For most, the thought of Spring conjures “Disney-Like” images of sunsets and flocking birds. For the pest control worker, these images are horribly obscured with the matted weeds and and slimy grubs.  Spring is the season when everything comes alive, especially the unwanted pests of the lawn. Here we will talk about one of the earliest weeds to show up in early Spring, the Common Chickweed.   General Description Chickweed is commonly described as a “winter annual”, due to it’s ability to thrive, and even flower, during the cold Winter temperatures. In normal conditions this plant will flower 4-5 weeks after emergence in Spring.  These flowers will bloom from Spring until Fall, and can not be suppressed with simple mowing. It reproduces by seed spread during summer.  It’s growth pattern is low, prostrate in patches.  It grows best along sidewalks, bed edges, and curbs. The most distinctive characteristic of Chckweed is the pattern of its flower petals.  There are 5 flower petals, with deep notches that give it the false appearance of having 10 separate petals.  Also, it’s leaves are particularly shiny compared to other plants.  Although the leaves of it’s cousin, Mouse Ear Chickweed, are hairy.   Control & Treatment As a reminder, Chickweed is a very hardy annual that spreads by seed.  By far the most effective control of chickweed is a thorough pre-emergent strategy.  This pre-emergent strategy would include applications in November and April to beat any seed possible germination.  Cultural practices that promote Chickweed growth include moist, poor draining soil and heavily shaded turf. Proper water management, shade plant selection, and proper mowing will...
Lawn Care vs. Landscaping: What’s The Difference?

Lawn Care vs. Landscaping: What’s The Difference?

  Some people may not know the difference between a landscaper and a lawn care professional, and that is probably because most people use the two terms interchangeably. In fact, when dealing with lawn care services and landscaping services, most companies offer both. So are there companies that offer just lawn care services? Sure. There are companies that just offer services that would fall under one of the three categories: lawn care, lawn maintenance, and landscaping. You can think about lawn care as improving on the existing yard without dramatically changing its layout or structure. A lawn care company will fertilize, replace sod, perform pest control, and seed. They do other things, but these are just a few examples. A lawn maintenance company also takes care of the existing yard, but by mowing, trimming, and weed eating. To muddy the waters even further, most lawn care companies perform both sets of services. So should lawn care include lawn maintenance and vice versa? The best person to answer that question is you. If your company falls strictly under lawn care, then you have a lawn care company. If you only mow, trim, and weed eat, then consider yourself a lawn maintenance company. Landscaping, on the other hand, can be characterized by the transformation of an outdoor space either by planting, construction, or rearranging. If you fall into this category, then you have probably planted hundreds of plants, shrubs, and/or trees, while knowing the common and Latin names of them all. Most professions within landscaping require at the very least, ample experience within the green industry. Some even require an array of...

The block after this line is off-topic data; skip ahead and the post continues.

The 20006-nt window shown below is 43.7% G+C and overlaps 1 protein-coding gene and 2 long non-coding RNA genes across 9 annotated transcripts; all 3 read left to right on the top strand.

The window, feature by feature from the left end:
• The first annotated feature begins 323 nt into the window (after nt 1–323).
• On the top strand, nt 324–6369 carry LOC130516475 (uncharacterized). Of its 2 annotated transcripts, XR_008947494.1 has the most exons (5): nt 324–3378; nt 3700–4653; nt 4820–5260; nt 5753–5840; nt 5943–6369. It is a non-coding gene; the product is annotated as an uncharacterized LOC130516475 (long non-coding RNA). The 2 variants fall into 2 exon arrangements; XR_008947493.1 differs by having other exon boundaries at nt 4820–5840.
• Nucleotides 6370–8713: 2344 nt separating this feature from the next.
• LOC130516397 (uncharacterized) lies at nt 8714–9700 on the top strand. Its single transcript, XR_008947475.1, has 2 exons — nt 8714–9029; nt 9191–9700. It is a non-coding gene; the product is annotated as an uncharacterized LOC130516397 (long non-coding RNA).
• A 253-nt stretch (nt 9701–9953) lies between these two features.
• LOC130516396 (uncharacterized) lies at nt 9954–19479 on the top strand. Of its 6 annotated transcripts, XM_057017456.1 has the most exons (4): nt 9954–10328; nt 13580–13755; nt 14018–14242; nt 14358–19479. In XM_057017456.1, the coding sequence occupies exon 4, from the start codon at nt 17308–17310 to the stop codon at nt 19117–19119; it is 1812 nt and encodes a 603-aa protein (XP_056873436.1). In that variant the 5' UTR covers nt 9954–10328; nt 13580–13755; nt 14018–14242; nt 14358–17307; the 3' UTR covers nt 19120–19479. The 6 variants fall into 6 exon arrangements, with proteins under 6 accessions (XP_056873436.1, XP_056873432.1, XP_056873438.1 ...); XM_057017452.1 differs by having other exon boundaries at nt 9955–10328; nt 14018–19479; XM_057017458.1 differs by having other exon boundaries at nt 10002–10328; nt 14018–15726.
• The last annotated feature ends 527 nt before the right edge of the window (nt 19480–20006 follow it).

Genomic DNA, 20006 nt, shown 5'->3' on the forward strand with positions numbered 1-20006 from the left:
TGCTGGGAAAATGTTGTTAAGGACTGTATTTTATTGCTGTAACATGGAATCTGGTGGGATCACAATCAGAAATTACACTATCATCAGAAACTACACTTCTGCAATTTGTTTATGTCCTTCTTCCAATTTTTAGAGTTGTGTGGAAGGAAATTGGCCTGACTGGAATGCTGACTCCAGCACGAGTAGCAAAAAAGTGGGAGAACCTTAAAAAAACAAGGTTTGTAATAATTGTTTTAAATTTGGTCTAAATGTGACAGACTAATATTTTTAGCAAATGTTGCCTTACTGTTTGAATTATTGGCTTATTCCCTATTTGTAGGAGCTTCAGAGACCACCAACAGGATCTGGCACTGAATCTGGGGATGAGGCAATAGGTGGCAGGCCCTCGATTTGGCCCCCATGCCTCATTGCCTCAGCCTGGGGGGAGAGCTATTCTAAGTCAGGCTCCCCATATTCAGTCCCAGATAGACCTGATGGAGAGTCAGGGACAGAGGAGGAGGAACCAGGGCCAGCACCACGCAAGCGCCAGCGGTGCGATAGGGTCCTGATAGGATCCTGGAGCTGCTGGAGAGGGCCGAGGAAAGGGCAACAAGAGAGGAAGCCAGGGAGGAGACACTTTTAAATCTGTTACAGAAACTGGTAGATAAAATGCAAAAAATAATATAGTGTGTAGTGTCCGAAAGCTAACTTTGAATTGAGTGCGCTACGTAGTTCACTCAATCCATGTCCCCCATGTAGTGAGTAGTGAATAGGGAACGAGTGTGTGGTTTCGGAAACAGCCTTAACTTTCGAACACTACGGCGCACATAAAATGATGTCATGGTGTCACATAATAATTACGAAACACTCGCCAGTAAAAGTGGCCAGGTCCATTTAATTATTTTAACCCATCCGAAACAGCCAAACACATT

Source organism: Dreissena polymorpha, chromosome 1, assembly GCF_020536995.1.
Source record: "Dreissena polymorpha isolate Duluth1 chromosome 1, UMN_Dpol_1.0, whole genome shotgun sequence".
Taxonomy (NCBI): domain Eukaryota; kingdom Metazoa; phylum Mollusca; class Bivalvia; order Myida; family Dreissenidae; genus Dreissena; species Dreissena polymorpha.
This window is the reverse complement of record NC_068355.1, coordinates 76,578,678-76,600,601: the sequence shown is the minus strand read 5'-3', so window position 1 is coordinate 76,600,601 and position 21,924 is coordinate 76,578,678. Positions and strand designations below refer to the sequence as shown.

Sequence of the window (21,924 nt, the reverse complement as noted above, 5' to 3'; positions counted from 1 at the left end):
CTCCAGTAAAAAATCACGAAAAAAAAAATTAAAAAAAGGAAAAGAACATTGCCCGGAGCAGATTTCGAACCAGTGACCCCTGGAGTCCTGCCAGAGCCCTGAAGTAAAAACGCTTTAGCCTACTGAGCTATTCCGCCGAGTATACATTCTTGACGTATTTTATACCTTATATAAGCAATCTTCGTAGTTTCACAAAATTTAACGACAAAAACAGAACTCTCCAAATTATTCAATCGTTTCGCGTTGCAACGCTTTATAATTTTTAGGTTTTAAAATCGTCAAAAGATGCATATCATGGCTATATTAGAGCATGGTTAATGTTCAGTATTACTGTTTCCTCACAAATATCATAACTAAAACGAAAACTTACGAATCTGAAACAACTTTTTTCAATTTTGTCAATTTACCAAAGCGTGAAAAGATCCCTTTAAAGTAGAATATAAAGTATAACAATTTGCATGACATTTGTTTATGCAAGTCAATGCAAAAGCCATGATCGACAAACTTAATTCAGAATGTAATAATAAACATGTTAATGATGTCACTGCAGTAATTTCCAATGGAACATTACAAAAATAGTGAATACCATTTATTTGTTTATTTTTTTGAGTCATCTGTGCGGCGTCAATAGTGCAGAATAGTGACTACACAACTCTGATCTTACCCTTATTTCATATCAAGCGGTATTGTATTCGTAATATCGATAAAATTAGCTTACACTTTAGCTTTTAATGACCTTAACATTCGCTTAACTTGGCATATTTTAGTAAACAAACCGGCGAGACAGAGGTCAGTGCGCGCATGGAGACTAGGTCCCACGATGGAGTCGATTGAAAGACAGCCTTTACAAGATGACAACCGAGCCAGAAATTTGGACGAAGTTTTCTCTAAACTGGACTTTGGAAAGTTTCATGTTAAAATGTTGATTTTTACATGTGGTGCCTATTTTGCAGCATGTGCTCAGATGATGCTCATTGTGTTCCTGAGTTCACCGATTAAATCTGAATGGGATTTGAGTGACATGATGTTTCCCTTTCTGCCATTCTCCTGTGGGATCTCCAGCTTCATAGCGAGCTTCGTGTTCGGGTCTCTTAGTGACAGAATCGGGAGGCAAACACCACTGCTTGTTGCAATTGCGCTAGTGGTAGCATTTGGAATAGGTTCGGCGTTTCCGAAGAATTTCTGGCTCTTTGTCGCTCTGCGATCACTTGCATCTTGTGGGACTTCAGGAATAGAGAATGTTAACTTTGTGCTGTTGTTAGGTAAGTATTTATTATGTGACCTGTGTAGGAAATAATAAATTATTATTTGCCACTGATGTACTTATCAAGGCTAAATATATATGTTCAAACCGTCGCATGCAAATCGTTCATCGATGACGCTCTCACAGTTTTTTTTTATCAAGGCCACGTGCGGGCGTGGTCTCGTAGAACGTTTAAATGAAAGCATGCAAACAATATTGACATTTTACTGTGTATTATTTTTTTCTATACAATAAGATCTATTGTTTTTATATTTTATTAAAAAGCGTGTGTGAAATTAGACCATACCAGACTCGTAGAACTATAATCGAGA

The Quickest Way to Revive Your Lawn After Winter | Green Team Lawn Care

The Quickest Way to Revive Your Lawn After Winter | Green Team Lawn Care

The Great American Lawn. To some, it’s a manicured masterpiece the equal of anything found at the finest golf course. See our top 10 tips for a perfect lawn. To others, it’s simply a soft, green spot for the kids to play on. However, if your turf isn’t looking so great, there’s no better time than spring to start improving it.   Dry Up Snow Mold One thing to look for after winter is snow mold, a cold-season fungus that causes gray-colored circles or patches where there had been snow. If you see snow mold, rake the lawn to loosen matted grass and allow the grass to dry out. You may need to overseed the area to encourage grass to fill in.   Get rid of leftover deicing salt Also, if you live where winters are cold, grass near sidewalks and driveways may suffer damage from deicing salt. You can apply a thin layer of pelletized or granular gypsum—a naturally occurring mineral used as a soil conditioner—to replace the salt with calcium and sulfur. Water thoroughly. To minimize damage in the future, consider using sand or cat litter instead of salt.   Remove thatch and aerate Spring is the time for a good, stiff raking to remove thatch—a dead layer of debris that slowly builds up at the base of grass. Once you’ve done that, it’s time to aerate. You can get together with the neighbors and rent a gas-powered unit for the day. Or aerate by hand with a manual core aerator. This loosens up the ground, allowing oxygen and water to better penetrate to the roots.  ...